Direct Quantitative Extraction of Internal Variables from Measured PUND Characteristics Providing New Key Insights into Physics and Performance of Silicon and Oxide Channel Ferroelectric FETsWe propose a new approach where internal distributed variables of ferroelectric FETs (FEFET) are directly extracted from measured positive-up negative-down (PUND) FEFET and ferroelectric capacitor (FECAP) P-V data. Quantitative energy band diagrams (EBDs) reveal the detailed device physics by providing internal device quantities including potential, polarization, carrier density, and defect density in energy and real space at each external bias point. The insights into internal device quantities shed light onto the intricate symbiosis between polarization switching and charge emission/capture, stress induced memory window closure due to permanently trapped charge and/or interface/channel defect generation; and phenomena including read delay after write, polarization switching, and polarization walkout/snapback. The new key findings provide a path into possible solutions of performance and lifetime limitations of both Si and oxide channel FEFETs.
Engineering defects in pristine amorphous chalcogenides for forming-free low voltage selectorsAmorphous chalcogenide-based threshold selectors are among the most promising two-terminal technologies for high density non-volatile memories. However, the necessity of a high voltage forming operation makes their implementation in low voltage logic chips a key challenge. This work reports a new approach towards forming-free chalcogenide selectors, where extra defects are introduced to assist the forming process and reduce the forming voltage. The added defects are shown to increase the conductivity of the pristine chalcogenide and can be annihilated after the first switching pulse operation. Forming-free low voltage selectors based on SiNGeCTe (SNGCT) chalcogenide are demonstrated along with excellent endurance characteristics over 1010 cycles.
Endurance > 1011 Cycling of 3D GAA Nanosheet Ferroelectric FET with Stacked HfZrO2 to Homogenize Corner Field Toward Mitigate Dead Zone for High-Density eNVMAfter 1011 high endurance cycles with memory window (MW) =0.9 V is achieved for the 3D gate-all-around (GAA) nanosheet (NS) ferroelectric field-effect transistor (FeFET) based on double-HZO; the aim is to homogenize the corner field and mitigate dead zones. The interlayer Al 2 O 3 or TiN in the double-HZO exhibits MW enhancement or low access voltage, respectively. The proposed MFMFS GAA-FeFET demonstrates a low V P/E = ±3.5 V (±2.3 MV/cm), large MW = 1.3 V, >1011 robust endurance cycles, and stable storage with data retention of >2×104 s; therefore, physical dimension scaling of the embedded nonvolatile memory (eNVM) is feasible for future generations.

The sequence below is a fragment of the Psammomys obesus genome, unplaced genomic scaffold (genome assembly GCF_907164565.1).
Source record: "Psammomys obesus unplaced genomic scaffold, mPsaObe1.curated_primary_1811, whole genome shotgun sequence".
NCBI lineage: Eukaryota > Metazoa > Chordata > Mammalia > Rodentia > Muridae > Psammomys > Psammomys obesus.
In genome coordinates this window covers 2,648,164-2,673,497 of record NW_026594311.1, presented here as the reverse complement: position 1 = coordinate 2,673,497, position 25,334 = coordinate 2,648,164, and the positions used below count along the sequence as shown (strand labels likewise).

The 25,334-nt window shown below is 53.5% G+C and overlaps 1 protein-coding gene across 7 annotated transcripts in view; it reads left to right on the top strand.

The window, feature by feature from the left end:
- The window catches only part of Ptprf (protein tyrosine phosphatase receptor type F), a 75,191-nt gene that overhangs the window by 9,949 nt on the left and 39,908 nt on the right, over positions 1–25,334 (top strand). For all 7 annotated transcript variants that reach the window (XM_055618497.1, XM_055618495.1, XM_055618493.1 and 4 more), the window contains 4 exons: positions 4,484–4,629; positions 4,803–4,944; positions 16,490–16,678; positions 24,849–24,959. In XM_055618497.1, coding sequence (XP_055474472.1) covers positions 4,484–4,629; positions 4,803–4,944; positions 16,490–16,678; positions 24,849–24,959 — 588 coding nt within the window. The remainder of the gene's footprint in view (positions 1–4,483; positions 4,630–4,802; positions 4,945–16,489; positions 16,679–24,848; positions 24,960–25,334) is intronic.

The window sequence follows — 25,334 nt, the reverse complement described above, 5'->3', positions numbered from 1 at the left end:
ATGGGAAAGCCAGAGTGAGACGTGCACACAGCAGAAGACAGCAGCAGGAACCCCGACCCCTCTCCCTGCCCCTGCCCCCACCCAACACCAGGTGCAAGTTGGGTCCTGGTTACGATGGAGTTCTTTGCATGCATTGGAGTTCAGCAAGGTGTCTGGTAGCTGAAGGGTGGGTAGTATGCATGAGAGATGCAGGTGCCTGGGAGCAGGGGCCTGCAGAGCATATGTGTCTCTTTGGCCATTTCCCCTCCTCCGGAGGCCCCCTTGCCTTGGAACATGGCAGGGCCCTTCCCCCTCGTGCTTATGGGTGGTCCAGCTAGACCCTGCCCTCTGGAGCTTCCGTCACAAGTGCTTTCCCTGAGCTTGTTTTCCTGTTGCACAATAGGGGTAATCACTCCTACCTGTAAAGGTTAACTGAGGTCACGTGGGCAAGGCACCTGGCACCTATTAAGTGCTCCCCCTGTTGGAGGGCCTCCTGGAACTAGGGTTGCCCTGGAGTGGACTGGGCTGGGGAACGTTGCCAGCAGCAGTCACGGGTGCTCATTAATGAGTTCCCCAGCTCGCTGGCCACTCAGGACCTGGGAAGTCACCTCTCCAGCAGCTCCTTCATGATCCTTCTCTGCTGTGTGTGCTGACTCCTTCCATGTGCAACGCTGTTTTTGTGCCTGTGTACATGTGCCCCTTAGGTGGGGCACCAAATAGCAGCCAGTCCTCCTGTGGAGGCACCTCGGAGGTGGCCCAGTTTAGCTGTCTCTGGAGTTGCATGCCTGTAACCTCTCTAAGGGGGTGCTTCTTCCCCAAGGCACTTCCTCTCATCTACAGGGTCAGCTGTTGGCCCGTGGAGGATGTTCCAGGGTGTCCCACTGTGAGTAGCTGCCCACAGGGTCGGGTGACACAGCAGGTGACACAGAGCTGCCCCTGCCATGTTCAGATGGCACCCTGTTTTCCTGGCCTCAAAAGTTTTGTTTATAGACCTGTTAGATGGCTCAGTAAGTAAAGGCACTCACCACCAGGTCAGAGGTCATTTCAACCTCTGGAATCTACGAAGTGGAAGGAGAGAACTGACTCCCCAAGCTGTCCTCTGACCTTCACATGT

First Fire-free, Low-voltage (~1.2 V), and Low Off-current (~3 nA) SiOxTey SelectorsOperating voltage compatibility and low power consumption are crucial for on-chip integration of high-density one-selector-one-resistor (1S/1R) arrays. However, traditional chalcogenide-based threshold selectors require a one-time first fire operation with voltage higher than the threshold voltage. Here, we introduce a novel SiOTe selector based on a stable silicon oxide matrix, with tunable first fire voltage and ultimately first fire-free characteristics. These selectors achieve low threshold voltages (V th = 1.1 V – 1.5 V) and low off-current (I off ~ 3 nA at 0.5 V for V th = 1.2 V). SiOTe selectors show promising thermal stability (300 °C, 30 min in air) and endurance of >108 cycles.